Background: Climate change is driving ecosystem shifts, which has implications for tropical forest system function and productivity.
Aim: To investigate Amazon forest dynamics and test for compositional changes between 1985 and 2005 across different plant groups.
Methods: Tree census data from 46 long-term RAINFOR forest plots in Amazonia for three climate-functional groups were used: dry-affiliate, climate-generalist and wet affiliate. Membership of each group was ascribed at genus level from the distribution of individuals across a wet-dry gradient in Amazonia, and then used to determine whether the proportions of these functional groups have changed over time, and the direction of any change.
Results: In total, 91 genera, representing 59% of the stems and 18% of genera in the plots, were analysed. Wet-affiliates tended to move from a state of net basal area gain towards dynamic equilibrium, defined as where gain approximate to loss, governed by an increase in loss rather than a decrease in growth and mainly driven by plots in north-west Amazonia, the wettest part of the region. Dry-affiliates remained in a state of strong net basal area gain across western Amazonia and showed a strong increase in stem recruitment. Wet-affiliates and climate-generalists showed increases in stem mortality, and climate-generalists showed increased stem recruitment, resulting in overall equilibrium of stem numbers.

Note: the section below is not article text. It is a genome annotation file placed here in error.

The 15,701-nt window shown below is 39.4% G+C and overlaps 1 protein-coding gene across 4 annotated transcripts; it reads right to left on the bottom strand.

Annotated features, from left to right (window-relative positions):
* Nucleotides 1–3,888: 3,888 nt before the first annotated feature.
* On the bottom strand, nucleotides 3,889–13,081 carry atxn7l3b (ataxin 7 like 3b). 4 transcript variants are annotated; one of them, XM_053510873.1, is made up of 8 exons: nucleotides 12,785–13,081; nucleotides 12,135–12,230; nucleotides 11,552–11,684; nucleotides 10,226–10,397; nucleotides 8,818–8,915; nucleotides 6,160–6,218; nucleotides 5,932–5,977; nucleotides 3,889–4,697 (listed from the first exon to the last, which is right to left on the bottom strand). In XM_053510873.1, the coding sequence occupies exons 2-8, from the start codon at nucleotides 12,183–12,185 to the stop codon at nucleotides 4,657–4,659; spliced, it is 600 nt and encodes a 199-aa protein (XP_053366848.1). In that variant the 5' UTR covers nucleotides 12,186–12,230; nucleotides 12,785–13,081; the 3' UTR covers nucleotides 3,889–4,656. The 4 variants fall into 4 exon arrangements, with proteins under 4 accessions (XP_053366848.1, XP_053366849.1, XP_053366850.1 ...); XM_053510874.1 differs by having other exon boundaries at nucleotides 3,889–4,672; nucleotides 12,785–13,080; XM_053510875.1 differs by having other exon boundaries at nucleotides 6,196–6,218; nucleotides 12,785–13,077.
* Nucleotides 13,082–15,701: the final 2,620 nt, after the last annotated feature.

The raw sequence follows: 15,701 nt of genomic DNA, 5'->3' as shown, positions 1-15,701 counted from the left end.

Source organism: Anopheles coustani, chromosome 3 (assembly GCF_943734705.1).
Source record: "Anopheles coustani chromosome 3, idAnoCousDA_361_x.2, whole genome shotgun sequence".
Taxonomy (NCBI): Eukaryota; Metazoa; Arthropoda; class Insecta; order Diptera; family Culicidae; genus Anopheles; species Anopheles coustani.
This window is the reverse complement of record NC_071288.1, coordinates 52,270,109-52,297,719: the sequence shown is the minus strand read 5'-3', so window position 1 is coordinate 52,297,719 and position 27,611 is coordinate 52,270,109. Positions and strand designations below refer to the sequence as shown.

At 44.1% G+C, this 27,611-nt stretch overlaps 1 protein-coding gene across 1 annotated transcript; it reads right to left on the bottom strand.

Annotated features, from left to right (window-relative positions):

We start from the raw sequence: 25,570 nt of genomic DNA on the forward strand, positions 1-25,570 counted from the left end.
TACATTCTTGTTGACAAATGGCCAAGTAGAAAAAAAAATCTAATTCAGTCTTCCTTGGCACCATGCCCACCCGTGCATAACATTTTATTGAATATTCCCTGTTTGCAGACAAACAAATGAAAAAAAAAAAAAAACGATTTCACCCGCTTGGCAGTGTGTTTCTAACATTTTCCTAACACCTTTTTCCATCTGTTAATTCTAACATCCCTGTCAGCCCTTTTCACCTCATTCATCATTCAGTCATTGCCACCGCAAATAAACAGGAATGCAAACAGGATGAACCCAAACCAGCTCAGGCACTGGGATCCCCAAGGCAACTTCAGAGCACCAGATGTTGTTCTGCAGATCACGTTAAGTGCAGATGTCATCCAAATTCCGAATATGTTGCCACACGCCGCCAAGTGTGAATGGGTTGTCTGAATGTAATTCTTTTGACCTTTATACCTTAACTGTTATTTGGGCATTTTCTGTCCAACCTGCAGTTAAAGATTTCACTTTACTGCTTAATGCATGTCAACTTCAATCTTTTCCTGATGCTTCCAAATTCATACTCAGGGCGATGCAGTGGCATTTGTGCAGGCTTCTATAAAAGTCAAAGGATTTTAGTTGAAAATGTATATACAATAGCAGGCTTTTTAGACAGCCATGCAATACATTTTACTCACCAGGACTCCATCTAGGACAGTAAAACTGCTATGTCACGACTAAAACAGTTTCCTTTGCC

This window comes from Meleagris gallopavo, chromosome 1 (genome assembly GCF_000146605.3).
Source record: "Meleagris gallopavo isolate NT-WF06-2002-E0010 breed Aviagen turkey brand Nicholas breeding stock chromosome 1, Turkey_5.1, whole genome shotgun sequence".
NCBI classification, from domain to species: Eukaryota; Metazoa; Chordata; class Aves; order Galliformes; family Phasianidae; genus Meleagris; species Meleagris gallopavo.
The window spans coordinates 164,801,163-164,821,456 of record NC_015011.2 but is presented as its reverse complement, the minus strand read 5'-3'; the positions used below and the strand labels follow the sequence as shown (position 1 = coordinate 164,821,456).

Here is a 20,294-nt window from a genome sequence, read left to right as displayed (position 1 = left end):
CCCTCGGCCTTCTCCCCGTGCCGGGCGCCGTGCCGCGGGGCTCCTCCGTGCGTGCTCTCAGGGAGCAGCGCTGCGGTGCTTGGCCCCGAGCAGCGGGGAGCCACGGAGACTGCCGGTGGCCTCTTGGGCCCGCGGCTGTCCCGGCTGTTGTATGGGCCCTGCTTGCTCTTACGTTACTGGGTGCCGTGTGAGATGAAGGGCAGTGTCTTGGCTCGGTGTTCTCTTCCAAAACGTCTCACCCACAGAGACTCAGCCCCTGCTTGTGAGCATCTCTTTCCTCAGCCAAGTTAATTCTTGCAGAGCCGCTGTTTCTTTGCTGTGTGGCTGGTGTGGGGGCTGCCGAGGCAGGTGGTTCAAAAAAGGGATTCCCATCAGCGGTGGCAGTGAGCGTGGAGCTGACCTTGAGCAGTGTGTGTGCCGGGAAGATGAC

Conclusions: While there were no significant shifts in most genera, the results suggest an overall shift in climate-functional forest composition in western Amazonia away from wet-affiliates, and potential for increased forest persistence under projected drier conditions in the future.
- climate trends
- forest composition
- moisture affiliation
- moisture seasonality
- tropical forest
- LONG-TERM PLOTS
- TROPICAL FORESTS
- DROUGHT SENSITIVITY
- ELEVATED CO2